This is a standard clause and should generally not be quibbled. As I already mentioned, it is hard to sell reprints anyway and it is harder to sell ones that have just been published elsewhere.
Sometimes a publisher will request the right to do something else with the story, if they choose, at a later date. This is called an 'option'. The most common option in a contract is the option to include the story in an anthology. I have also seen options that refer to non-exclusive audio rights.
An option is included as a means of saving time later. As an example, one magazine has a standard contract which includes the option to include the story in an anthology at 5% of the original rate. The option may also specify an amount, a flat rate, or offer no additional payment at all. This means that when the publisher selects stories for a 'Best of' anthology or a themed anthology from a periodical, they do not have to send out and sign another contract. An option in no way obligates the publisher to do anything and no reputable publisher would request an option that contains exclusivity or otherwise interferes with reprint rights. In general, then, options should also not be quibbled with.
Rates and Payment
The contract will specify the payment (if any) that is to be received. This may also include contributors' copies. The payment rate should be the same as released with the submission guidelines. If they try to lowball you, then you should definitely fight that, especially if it drops below what you consider a reasonable rate.
Payments are generally sent out in one of four ways:
1. On acceptance - this means the payment is normally included with the countersigned contract, although it may be sent separately.
2. On publication - meaning you don't get paid until the book or issue is released. Some publishers that pay on publication will include the check with the contributors' copy.
3. On completion of edits - very rare in the short story world. This means the publisher pays you when they are happy with the final version of the document.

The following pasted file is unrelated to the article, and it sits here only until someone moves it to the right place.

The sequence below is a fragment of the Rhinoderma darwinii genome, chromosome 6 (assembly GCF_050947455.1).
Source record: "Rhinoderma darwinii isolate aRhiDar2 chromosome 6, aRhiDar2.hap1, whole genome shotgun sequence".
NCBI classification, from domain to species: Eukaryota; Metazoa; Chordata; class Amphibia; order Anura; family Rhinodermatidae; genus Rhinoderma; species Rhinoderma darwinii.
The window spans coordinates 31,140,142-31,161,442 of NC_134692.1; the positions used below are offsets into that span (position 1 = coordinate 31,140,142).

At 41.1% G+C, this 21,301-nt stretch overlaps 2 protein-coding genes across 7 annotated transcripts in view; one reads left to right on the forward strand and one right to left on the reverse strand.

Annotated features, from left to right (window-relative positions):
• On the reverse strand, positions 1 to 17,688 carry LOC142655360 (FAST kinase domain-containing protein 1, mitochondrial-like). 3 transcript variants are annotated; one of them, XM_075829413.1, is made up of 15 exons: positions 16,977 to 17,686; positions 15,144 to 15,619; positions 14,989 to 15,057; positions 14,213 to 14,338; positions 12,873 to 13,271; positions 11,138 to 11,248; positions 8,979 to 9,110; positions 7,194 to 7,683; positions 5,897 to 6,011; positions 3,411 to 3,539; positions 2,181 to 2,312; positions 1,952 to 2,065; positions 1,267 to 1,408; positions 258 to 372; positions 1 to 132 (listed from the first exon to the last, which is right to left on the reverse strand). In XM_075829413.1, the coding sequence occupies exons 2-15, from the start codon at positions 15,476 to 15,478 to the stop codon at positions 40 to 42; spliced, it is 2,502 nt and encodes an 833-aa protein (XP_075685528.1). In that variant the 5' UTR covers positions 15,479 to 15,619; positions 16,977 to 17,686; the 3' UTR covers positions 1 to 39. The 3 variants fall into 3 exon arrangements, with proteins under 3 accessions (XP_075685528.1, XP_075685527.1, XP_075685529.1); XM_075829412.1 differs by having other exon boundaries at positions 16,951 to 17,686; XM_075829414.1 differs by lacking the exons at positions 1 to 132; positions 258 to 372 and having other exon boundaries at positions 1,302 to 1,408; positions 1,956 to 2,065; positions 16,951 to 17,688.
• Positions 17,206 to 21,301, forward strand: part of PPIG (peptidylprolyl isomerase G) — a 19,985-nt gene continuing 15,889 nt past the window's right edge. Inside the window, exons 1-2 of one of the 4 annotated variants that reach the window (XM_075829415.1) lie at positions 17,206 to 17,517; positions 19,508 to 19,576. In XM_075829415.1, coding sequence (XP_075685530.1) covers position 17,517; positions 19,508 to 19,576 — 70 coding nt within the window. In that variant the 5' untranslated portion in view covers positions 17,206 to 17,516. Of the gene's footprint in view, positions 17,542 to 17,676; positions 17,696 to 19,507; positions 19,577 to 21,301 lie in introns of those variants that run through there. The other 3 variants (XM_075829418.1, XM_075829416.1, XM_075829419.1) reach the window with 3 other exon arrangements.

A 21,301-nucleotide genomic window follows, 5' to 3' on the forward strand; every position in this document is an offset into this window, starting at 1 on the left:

4. As an advance - also very rare, but I have seen it. This means part of the money is paid on acceptance and the second part either on publication or on completion of editors. This is common in novel contracts but, again, very rare with short stories.
The contract may also specify the method of payment to be used and who is responsible for any bank payments that might be associated with it. (One thing to beware of is that some publishers will use extremely expensive international wire services to send money; and then make you liable for the fees). Most publishers pay either by a physical check or by using a money transfer service, of which PayPal is the most popular. It is essential for a writer to have a PayPal account. The contract may also specify that alternative means of payment can be discussed, or if they have already been discussed include them. 'Alternative means of payment' might include advertising of your book, or other books by the publisher, as examples of the kind of deals that are sometimes made. Some publishers will also donate payments to a charity on request.
So...how do you get out of a contract? The answer usually lies in the contract itself. There are bad scenarios that can happen.
For example, a writer might agree to edits and then find out that what the editor wants wrecks the story or violates their principles. Or they might simply discover they hate the editor.
Or, the publisher might go bankrupt between accepting the story and publishing it. The worst thing that ever happened to me was the publisher who went bankrupt...between publishing the issue and paying me. With a one year exclusivity period. Sadly, writers tend to be at the bottom of creditor lists. It is worth, especially if you are getting on well with the publisher, asking for an escape clause that automatically returns your rights under certain situations, or for the ability to withdraw from the contract if you are not happy.
In theory, the contract obligates the publisher to actually publish the story and, if they do not, they should give you your rights back. In practice, this does not always happen, and there is always a little bit of risk. It is, though, often unavoidable risk if you are to get your story published.
Most people can work out how to navigate a short story contract easily. IP lawyers are not needed (although I would not recommend signing a novel contract without one, as the value of the property and the stakes are much higher). And while the language can seem intimidating, it's not as bad as all that. Please feel free to comment with any questions.